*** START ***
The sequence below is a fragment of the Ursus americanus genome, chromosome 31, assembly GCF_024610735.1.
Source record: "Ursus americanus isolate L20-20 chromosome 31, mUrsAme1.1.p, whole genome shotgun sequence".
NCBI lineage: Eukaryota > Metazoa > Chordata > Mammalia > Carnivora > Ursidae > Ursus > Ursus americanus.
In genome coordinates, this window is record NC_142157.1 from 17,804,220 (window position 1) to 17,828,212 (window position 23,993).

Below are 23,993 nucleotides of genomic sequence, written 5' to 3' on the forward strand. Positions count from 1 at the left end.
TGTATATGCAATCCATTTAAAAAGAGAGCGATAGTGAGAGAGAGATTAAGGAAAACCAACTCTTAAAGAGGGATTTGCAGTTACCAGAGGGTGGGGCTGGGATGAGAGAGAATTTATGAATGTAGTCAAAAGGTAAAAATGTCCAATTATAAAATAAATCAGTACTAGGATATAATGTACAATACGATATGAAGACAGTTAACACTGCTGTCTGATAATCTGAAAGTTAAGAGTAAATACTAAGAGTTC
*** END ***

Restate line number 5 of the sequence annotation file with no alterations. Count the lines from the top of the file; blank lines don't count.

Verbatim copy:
Below are 23,993 nucleotides of genomic sequence, written 5' to 3' on the forward strand. Positions count from 1 at the left end.